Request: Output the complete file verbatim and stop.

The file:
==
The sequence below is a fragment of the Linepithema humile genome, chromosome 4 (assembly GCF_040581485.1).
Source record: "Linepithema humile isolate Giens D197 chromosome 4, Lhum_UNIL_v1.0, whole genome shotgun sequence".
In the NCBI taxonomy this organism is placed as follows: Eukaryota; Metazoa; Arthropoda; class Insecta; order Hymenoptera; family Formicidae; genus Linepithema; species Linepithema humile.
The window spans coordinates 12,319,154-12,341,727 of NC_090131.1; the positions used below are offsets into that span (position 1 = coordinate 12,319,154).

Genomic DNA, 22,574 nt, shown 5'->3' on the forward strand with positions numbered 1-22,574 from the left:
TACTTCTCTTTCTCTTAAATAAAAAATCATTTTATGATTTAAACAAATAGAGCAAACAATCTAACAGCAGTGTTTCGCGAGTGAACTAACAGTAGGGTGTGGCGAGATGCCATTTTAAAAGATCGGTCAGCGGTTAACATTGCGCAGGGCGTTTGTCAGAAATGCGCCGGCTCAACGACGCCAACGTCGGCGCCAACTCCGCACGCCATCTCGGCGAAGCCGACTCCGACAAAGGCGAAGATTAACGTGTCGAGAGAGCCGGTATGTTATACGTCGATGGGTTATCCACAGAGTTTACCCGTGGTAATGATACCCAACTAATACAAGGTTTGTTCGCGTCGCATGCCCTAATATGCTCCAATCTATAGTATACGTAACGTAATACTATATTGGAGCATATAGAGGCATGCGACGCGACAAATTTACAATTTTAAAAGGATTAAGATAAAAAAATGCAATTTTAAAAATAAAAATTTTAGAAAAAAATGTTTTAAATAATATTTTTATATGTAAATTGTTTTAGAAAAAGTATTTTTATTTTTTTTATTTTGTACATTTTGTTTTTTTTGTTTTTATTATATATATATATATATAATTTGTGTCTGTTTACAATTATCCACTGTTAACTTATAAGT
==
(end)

The sequence below is a fragment of the Linepithema humile genome, chromosome 4 (assembly GCF_040581485.1).
Source record: "Linepithema humile isolate Giens D197 chromosome 4, Lhum_UNIL_v1.0, whole genome shotgun sequence".
In the NCBI taxonomy this organism is placed as follows: Eukaryota; Metazoa; Arthropoda; class Insecta; order Hymenoptera; family Formicidae; genus Linepithema; species Linepithema humile.
The window spans coordinates 12,319,154-12,341,727 of NC_090131.1; the positions used below are offsets into that span (position 1 = coordinate 12,319,154).

Genomic DNA, 22,574 nt, shown 5'->3' on the forward strand with positions numbered 1-22,574 from the left:
TACTTCTCTTTCTCTTAAATAAAAAATCATTTTATGATTTAAACAAATAGAGCAAACAATCTAACAGCAGTGTTTCGCGAGTGAACTAACAGTAGGGTGTGGCGAGATGCCATTTTAAAAGATCGGTCAGCGGTTAACATTGCGCAGGGCGTTTGTCAGAAATGCGCCGGCTCAACGACGCCAACGTCGGCGCCAACTCCGCACGCCATCTCGGCGAAGCCGACTCCGACAAAGGCGAAGATTAACGTGTCGAGAGAGCCGGTATGTTATACGTCGATGGGTTATCCACAGAGTTTACCCGTGGTAATGATACCCAACTAATACAAGGTTTGTTCGCGTCGCATGCCCTAATATGCTCCAATCTATAGTATACGTAACGTAATACTATATTGGAGCATATAGAGGCATGCGACGCGACAAATTTACAATTTTAAAAGGATTAAGATAAAAAAATGCAATTTTAAAAATAAAAATTTTAGAAAAAAATGTTTTAAATAATATTTTTATATGTAAATTGTTTTAGAAAAAGTATTTTTATTTTTTTTATTTTGTACATTTTGTTTTTTTTGTTTTTATTATATATATATATATATAATTTGTGTCTGTTTACAATTATCCACTGTTAACTTATAAGT